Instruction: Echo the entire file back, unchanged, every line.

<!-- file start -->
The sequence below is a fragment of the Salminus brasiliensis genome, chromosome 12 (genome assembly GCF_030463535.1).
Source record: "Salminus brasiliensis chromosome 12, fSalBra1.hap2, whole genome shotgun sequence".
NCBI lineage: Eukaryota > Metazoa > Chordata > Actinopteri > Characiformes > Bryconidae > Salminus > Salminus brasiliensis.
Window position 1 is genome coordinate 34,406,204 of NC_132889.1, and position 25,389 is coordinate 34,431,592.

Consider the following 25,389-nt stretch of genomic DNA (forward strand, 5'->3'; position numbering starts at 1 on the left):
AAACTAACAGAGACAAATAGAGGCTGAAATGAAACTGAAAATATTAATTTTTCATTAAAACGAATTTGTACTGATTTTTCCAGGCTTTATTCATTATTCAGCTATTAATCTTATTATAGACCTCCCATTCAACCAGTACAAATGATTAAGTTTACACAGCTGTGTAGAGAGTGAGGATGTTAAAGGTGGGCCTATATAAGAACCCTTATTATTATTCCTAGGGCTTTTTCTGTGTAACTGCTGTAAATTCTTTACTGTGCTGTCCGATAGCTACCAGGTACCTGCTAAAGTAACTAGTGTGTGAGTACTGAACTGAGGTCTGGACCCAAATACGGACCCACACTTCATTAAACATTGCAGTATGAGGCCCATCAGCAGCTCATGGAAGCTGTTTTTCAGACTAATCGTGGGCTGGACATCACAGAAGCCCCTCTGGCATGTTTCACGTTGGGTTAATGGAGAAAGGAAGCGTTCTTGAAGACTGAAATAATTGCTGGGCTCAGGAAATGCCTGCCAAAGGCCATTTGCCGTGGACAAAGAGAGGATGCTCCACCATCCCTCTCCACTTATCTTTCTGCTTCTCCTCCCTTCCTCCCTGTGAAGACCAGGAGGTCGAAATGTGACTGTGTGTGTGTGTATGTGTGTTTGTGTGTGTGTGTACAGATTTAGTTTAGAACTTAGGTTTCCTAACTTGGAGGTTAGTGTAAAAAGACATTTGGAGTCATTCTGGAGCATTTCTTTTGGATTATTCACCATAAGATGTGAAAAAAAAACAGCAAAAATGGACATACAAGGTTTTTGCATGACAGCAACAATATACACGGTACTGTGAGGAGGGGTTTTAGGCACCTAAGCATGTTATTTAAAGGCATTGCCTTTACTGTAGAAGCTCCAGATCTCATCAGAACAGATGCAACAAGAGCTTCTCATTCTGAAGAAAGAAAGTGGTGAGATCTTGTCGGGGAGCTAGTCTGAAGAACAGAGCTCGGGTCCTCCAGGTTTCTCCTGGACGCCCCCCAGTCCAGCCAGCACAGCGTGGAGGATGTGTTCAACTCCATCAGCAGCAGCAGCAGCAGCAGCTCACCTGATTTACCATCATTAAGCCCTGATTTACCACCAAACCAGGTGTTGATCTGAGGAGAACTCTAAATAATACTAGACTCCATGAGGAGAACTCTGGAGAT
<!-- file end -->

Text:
The sequence below is a fragment of the Salminus brasiliensis genome, chromosome 12 (genome assembly GCF_030463535.1).
Source record: "Salminus brasiliensis chromosome 12, fSalBra1.hap2, whole genome shotgun sequence".
NCBI lineage: Eukaryota > Metazoa > Chordata > Actinopteri > Characiformes > Bryconidae > Salminus > Salminus brasiliensis.
Window position 1 is genome coordinate 34,406,204 of NC_132889.1, and position 25,389 is coordinate 34,431,592.

Consider the following 25,389-nt stretch of genomic DNA (forward strand, 5'->3'; position numbering starts at 1 on the left):
AAACTAACAGAGACAAATAGAGGCTGAAATGAAACTGAAAATATTAATTTTTCATTAAAACGAATTTGTACTGATTTTTCCAGGCTTTATTCATTATTCAGCTATTAATCTTATTATAGACCTCCCATTCAACCAGTACAAATGATTAAGTTTACACAGCTGTGTAGAGAGTGAGGATGTTAAAGGTGGGCCTATATAAGAACCCTTATTATTATTCCTAGGGCTTTTTCTGTGTAACTGCTGTAAATTCTTTACTGTGCTGTCCGATAGCTACCAGGTACCTGCTAAAGTAACTAGTGTGTGAGTACTGAACTGAGGTCTGGACCCAAATACGGACCCACACTTCATTAAACATTGCAGTATGAGGCCCATCAGCAGCTCATGGAAGCTGTTTTTCAGACTAATCGTGGGCTGGACATCACAGAAGCCCCTCTGGCATGTTTCACGTTGGGTTAATGGAGAAAGGAAGCGTTCTTGAAGACTGAAATAATTGCTGGGCTCAGGAAATGCCTGCCAAAGGCCATTTGCCGTGGACAAAGAGAGGATGCTCCACCATCCCTCTCCACTTATCTTTCTGCTTCTCCTCCCTTCCTCCCTGTGAAGACCAGGAGGTCGAAATGTGACTGTGTGTGTGTGTATGTGTGTTTGTGTGTGTGTGTACAGATTTAGTTTAGAACTTAGGTTTCCTAACTTGGAGGTTAGTGTAAAAAGACATTTGGAGTCATTCTGGAGCATTTCTTTTGGATTATTCACCATAAGATGTGAAAAAAAAACAGCAAAAATGGACATACAAGGTTTTTGCATGACAGCAACAATATACACGGTACTGTGAGGAGGGGTTTTAGGCACCTAAGCATGTTATTTAAAGGCATTGCCTTTACTGTAGAAGCTCCAGATCTCATCAGAACAGATGCAACAAGAGCTTCTCATTCTGAAGAAAGAAAGTGGTGAGATCTTGTCGGGGAGCTAGTCTGAAGAACAGAGCTCGGGTCCTCCAGGTTTCTCCTGGACGCCCCCCAGTCCAGCCAGCACAGCGTGGAGGATGTGTTCAACTCCATCAGCAGCAGCAGCAGCAGCAGCTCACCTGATTTACCATCATTAAGCCCTGATTTACCACCAAACCAGGTGTTGATCTGAGGAGAACTCTAAATAATACTAGACTCCATGAGGAGAACTCTGGAGAT